Dolphinfish Migration in the Caribbean
Studies show two different routes moving clockwise through the Caribbean. In fact, there’s enough scientific evidence to support the theory of two different stocks of dolphinfish traveling at different times of year: A northern stock and a southern stock.
The peak dolphinfish catch in Grenada is in February/March; Barbados, St. Vincent, and St. Lucia in March/April; Martinique and Guadeloupe in April; and the Virgin Islands in April/May, giving the Virgin Islands their first and largest annual peak.
This pattern of seasonal catch suggests a single stock (the southern stock) moving northwest through the island arc. If the stock then turned west and moved past Puerto Rico, then the peak catch there would be expected between June, July, and August; but this is when Puerto Rico catches the least dolphin. This means that after leaving the Virgin Islands, the stock moves northeasterly into the Atlantic, completing a circuit and returning to Grenada by February/March of the following year.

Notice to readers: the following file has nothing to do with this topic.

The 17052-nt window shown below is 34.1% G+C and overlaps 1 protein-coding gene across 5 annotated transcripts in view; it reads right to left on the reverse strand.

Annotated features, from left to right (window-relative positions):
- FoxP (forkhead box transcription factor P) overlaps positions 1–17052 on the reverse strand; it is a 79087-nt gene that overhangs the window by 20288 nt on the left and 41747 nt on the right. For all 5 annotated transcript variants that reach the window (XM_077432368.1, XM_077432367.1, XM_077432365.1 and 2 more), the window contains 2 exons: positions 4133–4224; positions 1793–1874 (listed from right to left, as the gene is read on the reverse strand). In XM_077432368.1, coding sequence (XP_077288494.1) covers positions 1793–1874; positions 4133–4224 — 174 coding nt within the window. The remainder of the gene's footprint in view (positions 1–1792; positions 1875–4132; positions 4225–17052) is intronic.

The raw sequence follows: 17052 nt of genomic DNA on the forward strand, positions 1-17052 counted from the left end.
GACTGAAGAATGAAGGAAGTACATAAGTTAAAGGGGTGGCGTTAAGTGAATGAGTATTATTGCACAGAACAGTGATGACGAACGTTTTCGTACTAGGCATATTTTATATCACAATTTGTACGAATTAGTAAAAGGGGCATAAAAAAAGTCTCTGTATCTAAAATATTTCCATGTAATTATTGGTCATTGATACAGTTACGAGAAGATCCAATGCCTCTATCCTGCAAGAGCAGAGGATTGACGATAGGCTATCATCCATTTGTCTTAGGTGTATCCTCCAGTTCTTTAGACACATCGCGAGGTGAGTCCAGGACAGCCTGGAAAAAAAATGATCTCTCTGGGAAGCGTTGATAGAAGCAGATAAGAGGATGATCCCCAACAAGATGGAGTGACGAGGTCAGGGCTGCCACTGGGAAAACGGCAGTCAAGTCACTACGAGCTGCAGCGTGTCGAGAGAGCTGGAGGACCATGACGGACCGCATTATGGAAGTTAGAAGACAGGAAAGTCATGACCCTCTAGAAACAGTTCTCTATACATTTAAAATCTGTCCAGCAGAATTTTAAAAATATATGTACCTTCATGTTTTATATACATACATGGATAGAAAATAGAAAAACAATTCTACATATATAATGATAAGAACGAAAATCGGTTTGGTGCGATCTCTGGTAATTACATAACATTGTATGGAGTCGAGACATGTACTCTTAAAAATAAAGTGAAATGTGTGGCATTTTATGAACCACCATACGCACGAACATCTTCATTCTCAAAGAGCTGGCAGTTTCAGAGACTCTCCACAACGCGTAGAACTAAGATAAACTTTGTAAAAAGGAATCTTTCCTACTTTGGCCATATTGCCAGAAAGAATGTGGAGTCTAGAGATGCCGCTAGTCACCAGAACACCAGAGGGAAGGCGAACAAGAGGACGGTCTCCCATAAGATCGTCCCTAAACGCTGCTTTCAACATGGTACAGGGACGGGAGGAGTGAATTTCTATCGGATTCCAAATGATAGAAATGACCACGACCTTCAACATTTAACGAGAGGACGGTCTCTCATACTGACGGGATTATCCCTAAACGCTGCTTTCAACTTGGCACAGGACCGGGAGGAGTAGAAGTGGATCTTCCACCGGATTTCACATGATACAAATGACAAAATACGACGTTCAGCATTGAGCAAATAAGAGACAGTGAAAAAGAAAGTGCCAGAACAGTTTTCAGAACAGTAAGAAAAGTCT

For that reason, scientists believe there is a second stock (the northern stock), located in the northwest region of the western central Atlantic. It occurs near Puerto Rico between December and February. Then it moves northwest passing the Bahamas in April/May, Florida and Georgia in May/June, South and North Carolina in June/July, and Bermuda in July/August. It then completes its circuit by passing through the Virgin Islands, giving that territory its second and smaller peak in November and returning to Puerto Rico by December/February.
Map showing the routes of both dolphinfish stocks
Trinidad and Tobago is one of the first spots that the southern dolphinfish stock visits after their yearly circuit through the Atlantic ocean, which may be the reason behind the great numbers of dolphinfish caught every year in these waters. It's important to appreciate this natural phenomenon and enjoy it in a responsible manner: make sure you only keep fish over 50 cm long (20 inches) or over 6 pounds in weight. Read more about dolphinfish here.